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How to Keep Rabbits From Eating Garden Plants

By Kathryn Hatter ; Updated September 21, 2017
Keep rabbits from eating garden plants.
a wild rabbit image by Tom Oliveira from Fotolia.com

When the rabbits eat your ornamental plants and vegetables, it's time to take action. You have several options to keep rabbits from eating garden plants, with a fence being the most effective. Whether you choose a low fence or a natural soil amendment that often repels rabbits, with tenacity and effort, you should gain the upper hand and keep the rabbits away.


Dig a 3-inch-deep trench around the entire perimeter of your garden for installing the fence. Make the trench approximately 2 to 3 inches wide. Spread the tarp nearby and place the soil you remove from the trench onto the tarp. You will return this soil along the trench to secure the bottom of the fence.

Drive one fence post every 4 to 6 feet along the trench using the post driver. Drive the fence posts at least 3 inches deeper than the trench to secure the posts.

Stretch the chicken wire along the trench and curve the bottom of the chicken wire in the trench so the bottom of the chicken wire bends at a 90-degree angle outward away from the growing area. Attach the chicken wire to the fence posts using nylon ties.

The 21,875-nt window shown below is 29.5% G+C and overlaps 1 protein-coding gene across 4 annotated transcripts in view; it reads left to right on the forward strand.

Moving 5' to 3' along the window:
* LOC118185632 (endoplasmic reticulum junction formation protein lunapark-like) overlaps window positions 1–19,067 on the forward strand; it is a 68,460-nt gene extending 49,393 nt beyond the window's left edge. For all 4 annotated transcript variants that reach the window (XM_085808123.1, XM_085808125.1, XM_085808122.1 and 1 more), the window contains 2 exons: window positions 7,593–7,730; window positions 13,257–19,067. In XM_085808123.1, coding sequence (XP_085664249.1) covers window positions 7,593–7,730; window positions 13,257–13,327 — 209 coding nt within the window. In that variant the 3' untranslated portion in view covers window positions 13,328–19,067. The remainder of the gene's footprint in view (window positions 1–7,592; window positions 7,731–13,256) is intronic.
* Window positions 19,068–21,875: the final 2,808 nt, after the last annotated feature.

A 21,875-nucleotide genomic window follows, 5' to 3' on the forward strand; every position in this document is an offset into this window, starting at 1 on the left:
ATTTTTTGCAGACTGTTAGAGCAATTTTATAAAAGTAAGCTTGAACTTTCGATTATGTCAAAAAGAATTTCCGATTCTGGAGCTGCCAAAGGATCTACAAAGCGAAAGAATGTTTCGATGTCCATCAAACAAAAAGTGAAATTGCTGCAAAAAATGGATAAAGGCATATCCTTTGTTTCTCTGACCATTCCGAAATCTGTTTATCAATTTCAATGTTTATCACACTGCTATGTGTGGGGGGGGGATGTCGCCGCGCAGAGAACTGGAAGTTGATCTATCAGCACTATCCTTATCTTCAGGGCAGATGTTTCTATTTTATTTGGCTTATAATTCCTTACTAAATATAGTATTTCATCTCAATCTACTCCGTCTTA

Fill the soil back into the trench to cover the bottom 3 inches of the fence. As you cover the fence, make sure the fence remains bent at the 90-degree angle, away from the growing area. This will prevent rabbits from digging under the fence.

Blood Meal

Fill the shallow containers with enough blood meal to cover the bottoms of the containers and place the containers around the base of plants that rabbits find appealing.

Sprinkle a thin layer of blood meal onto the soil around established plants. Rake the blood meal into the soil lightly with the hand rake.

Reapply the blood meal once each week or after heavy rains.


Things You Will Need

  • Shovel
  • Tarp
  • Chicken wire fencing, 3-feet high, 1-inch grid
  • Fence posts, 3-feet high
  • Post driver
  • Nylon ties
  • Blood meal
  • Shallow containers
  • Hand rake


  • Do not apply blood meal to new seedlings, peas or any legume plants. Blood meal has high nitrogen content and may damage these plants. Use the blood meal in the shallow containers around these plants.

About the Author


Kathryn Hatter is a veteran home-school educator, as well as an accomplished gardener, quilter, crocheter, cook, decorator and digital graphics creator. As a regular contributor to Natural News, many of Hatter's Internet publications focus on natural health and parenting. Hatter has also had publication on home improvement websites such as Redbeacon.